so I write a letter, my gods, and ask them why this cut, and they say, because if you look ahead, little by little, the world shall commit suicide. we leave you with the empty wombs. and I wonder when this wrath of bones will stop growing. the fruitless womb grows bones but no flesh. we’ll have to use our own flesh to fill in the blanks. connect the dots and this love shall be complete.

I cross my palms over you belly and my hands seem displaced. and you are scared. what shall we do, you ask. shh, nothing, I say. keep this displacement silent. they need a life. we don’t. I won’t melt away from the heat of your body. black wings won’t grow from the blades of my back and push you away. love is not as inhumane as we think it is. shh, they need a life. we don’t.

Ode to fury

shatter, things fall apart. the hand held high in the inherited skyline. sign of fury, the eyes going out of their sockets. the bare feet running, the contracted chest as if the whole body is pushing against the heart. against the simplicity of God’s gesture like two forefingers kissing, and hissing the push came and the steps taken backwards with the back against the bottomless pit. the other hand hiding the shame of the pubis. gods are always a step ahead, they already have sheets covering the shame.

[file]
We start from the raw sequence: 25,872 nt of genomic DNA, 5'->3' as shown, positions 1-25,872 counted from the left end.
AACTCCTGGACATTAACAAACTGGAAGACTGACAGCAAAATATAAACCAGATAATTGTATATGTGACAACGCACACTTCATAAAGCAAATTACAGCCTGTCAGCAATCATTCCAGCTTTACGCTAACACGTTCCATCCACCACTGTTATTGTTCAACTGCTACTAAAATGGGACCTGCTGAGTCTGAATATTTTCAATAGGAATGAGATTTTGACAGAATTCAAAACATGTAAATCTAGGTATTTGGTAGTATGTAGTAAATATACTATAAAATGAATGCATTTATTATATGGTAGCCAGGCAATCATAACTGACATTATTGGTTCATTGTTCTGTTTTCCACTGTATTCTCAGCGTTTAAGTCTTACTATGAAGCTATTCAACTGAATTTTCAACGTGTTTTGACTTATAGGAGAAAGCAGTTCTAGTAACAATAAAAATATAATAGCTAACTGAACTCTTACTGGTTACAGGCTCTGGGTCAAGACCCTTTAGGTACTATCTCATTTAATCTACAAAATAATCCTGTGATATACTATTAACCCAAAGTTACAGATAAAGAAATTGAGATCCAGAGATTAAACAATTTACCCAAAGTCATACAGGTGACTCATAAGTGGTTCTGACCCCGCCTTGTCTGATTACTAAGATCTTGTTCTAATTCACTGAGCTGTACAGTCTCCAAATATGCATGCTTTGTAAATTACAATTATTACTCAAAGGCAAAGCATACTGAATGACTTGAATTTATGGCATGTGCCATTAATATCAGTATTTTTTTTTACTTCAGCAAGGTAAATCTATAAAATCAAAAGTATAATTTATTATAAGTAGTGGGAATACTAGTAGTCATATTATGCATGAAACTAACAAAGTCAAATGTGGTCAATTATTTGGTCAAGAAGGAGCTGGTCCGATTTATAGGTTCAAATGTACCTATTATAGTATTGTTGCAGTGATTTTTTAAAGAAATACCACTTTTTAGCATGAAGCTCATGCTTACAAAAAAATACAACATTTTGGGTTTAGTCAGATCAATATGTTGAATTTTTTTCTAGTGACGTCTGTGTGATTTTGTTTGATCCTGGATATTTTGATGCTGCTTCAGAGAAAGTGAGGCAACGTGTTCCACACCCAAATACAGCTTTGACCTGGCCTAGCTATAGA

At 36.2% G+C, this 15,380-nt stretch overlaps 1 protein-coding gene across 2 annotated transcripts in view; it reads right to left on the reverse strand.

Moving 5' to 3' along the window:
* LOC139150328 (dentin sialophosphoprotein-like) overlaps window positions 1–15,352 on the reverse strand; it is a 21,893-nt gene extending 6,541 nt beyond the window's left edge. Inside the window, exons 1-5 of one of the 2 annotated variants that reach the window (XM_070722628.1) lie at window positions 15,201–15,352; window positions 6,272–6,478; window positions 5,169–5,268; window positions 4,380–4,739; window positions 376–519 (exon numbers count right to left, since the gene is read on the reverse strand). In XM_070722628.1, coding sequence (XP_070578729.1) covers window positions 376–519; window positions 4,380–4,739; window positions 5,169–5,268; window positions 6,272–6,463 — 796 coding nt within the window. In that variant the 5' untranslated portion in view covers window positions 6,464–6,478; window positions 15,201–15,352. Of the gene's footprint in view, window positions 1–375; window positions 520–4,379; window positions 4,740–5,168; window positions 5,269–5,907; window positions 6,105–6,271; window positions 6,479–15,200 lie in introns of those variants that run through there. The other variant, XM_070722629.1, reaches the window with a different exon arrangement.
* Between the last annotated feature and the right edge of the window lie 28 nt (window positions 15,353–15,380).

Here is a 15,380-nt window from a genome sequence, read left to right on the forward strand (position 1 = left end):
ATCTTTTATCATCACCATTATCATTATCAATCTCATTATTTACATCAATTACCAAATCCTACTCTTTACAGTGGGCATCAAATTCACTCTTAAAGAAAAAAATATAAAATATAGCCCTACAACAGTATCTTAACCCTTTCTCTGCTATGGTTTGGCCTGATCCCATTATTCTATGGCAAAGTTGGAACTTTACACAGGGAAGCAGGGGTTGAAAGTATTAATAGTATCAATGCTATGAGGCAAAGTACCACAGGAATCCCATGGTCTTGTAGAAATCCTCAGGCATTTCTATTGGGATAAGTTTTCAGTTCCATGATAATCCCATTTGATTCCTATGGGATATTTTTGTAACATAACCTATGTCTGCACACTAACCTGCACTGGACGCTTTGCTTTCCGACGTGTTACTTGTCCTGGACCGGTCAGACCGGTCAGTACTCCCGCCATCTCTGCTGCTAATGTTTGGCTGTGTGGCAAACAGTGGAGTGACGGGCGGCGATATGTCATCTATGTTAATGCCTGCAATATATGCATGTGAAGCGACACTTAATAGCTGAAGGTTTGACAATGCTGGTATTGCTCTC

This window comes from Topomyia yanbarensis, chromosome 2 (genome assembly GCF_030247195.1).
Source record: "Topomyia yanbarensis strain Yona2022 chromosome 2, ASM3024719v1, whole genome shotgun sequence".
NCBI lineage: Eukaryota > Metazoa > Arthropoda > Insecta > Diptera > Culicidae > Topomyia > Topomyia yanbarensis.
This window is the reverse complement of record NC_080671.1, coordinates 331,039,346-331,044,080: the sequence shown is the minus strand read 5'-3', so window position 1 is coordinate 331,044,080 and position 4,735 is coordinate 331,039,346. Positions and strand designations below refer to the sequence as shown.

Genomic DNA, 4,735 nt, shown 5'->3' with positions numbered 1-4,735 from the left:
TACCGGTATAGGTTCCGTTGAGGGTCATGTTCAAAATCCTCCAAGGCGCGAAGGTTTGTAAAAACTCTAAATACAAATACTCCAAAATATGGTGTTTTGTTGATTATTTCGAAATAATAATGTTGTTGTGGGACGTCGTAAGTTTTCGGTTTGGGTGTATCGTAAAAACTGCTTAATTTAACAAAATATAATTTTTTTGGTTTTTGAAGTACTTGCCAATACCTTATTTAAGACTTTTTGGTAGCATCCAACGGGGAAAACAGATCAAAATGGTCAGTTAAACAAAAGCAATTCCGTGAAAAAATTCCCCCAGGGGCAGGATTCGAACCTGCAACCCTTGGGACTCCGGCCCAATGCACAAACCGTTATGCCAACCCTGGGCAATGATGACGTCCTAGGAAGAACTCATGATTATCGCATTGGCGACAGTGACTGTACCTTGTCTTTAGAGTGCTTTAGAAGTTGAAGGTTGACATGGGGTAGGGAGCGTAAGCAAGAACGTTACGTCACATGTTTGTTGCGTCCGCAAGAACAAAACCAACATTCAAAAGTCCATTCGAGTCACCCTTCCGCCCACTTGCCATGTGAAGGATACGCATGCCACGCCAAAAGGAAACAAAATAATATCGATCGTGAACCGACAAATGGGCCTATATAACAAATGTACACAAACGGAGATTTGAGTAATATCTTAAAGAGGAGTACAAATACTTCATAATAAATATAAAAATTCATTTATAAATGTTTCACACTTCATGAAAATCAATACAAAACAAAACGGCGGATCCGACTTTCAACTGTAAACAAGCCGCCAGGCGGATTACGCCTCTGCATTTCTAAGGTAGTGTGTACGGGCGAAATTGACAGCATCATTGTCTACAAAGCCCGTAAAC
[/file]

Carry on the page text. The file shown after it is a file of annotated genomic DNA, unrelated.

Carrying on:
but the back of the other kid is too stiff, he can no longer reach the hand held high. it might be the blue suit he is wearing, or the tie, the uncomfortable and unfortunate costume of rules and ethics. while the other is falling from discomfort. it means that the decisions have been taken. prior the prior priorities, when the things were not yet divided. why do the two boys stand face to face, I ask. in the flow of evolution men have to be heading for the same direction.

falling apart means losing the innate sense of direction.

the other boy looks at the sky and sees the stiffness of the unfortunate costume. but the smile is much too powerful for the inherited skyline.

why not, I ask. and he says because they need to have their life. what about mine. whataboutmine. whataboutmine. and while falling I become a body of blur.

two bodies

my two bodies thrown against the sky, one deleted of sins, one sinful, one deleted, one in full youth, it’s this doubleness that makes me furious, yes, the door can’t be opened both ways, you are either in or out. I hold the door locked with my hands. I did use my mother’s nail polish. she will look at me with one eye, the other one closed. it’s this doubleness I hate. why can’t I be one for all of you, including me.

I always ask myself which of the two bodies I like most. I say that one, with my mouth half-opened, while the other half stands closed, stubbornly. at birth the priest tied my mouth on that side. but does that body like me. the two bodies do not know as I speak too slow, feebly the words refuse to come out of my mouth. I use thoughts instead of words.

but thoughts cannot be heard.

two bodies thrown against the earth. gods tricked me into pulling them down, like wallpapers. but I still like the other body, not this one, the one you have given me. its architecture is the symmetry of love.

thoughts cannot be heard.

still – volcano – body. I have seen this body differently.

thisbodynobody. thisbodynobody.